The arm 7 pivots on hinge 25 in a lateral direction so that it can reach any transverse angle between about 0° and 180°. Consequently, the scarifying assembly 19 can be pivoted to position the fluid nozzle assembly 10 to scarify a desired swath along a length of a pipe 34. A stabilizing bar 8 is used to counteract the weight of the arm 7 as it is extended radially.

The width between the tracks of the track assembly 1 can be adjusted to position the vehicle 18 longitudinally in pipes of various shapes and sizes. The scarifying assembly 19 may be easily removed from the chassis 2 of the vehicle 18 and the chassis 2 collapsed to its minimum width to allow the chassis 2 to pass through a small aperture such as a manhole to enter a pipe 34.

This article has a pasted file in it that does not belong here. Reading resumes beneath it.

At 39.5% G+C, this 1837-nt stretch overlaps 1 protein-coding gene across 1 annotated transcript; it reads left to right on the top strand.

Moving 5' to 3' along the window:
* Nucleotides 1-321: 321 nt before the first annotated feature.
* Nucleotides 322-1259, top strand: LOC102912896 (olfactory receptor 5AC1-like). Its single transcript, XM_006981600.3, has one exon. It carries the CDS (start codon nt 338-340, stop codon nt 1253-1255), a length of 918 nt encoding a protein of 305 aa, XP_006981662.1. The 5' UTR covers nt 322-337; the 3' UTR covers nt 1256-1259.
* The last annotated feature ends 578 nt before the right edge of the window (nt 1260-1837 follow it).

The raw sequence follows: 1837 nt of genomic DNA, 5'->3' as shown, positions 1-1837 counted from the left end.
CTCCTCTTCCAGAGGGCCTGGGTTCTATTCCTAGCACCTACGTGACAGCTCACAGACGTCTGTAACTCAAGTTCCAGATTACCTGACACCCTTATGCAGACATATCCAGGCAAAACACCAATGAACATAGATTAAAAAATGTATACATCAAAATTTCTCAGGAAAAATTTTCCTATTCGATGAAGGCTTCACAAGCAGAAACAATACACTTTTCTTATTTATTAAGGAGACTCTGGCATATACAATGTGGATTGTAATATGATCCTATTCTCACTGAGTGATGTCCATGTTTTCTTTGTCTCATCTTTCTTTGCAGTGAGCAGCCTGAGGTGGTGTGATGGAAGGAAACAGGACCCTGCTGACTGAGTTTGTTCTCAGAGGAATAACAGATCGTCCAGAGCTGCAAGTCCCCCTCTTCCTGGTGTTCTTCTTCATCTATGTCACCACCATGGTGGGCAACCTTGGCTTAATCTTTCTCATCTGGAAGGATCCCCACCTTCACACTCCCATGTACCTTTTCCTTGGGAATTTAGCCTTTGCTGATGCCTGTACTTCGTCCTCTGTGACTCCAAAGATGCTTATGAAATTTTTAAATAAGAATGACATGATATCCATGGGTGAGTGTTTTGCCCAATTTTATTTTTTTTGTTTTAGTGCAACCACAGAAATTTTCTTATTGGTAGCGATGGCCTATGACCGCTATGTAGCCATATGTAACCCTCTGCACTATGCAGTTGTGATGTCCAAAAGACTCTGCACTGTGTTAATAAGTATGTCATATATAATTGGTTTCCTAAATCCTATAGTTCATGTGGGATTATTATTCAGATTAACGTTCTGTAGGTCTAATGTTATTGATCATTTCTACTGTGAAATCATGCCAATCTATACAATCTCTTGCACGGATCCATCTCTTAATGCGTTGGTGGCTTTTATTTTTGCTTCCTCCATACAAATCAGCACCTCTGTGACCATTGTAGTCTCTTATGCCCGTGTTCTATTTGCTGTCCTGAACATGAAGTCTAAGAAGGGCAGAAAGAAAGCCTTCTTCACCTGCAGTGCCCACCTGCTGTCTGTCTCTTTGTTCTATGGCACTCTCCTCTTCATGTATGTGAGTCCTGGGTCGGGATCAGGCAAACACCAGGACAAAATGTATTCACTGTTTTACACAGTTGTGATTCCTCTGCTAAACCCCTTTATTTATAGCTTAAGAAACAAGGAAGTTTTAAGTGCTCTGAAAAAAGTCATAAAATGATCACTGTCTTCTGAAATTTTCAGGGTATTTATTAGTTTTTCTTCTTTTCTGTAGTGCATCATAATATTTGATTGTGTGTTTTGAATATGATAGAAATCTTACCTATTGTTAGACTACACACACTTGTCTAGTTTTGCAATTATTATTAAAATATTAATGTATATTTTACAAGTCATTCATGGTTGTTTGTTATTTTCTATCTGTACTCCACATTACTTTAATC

The fluid nozzle assembly 10 is mounted at the distal end of the arm 7. A fluid coupler 9 with a flow control valve (not shown) is coupled to an external source of fluid under pressure (not shown). The pressurized fluid is fed into an exchanger/actuator 13.

Referring to FIG. 8, the exchanger/actuator 13 causes the fluid nozzle assembly 10 to rotate or oscillate, and distributes the pressurized fluid to each branch 14 of the fluid nozzle assembly 10. The fluid nozzle assembly 10 rotates in the direction indicated by arrows 22 and 23. The fluid nozzles 15 discharge the pressurized fluid to scarify the interior surface of a pipe. Although this embodiment has been described with reference to one fluid nozzle 15 attached to each branch 14, a plurality of nozzles 15 may be coupled to each branch 14.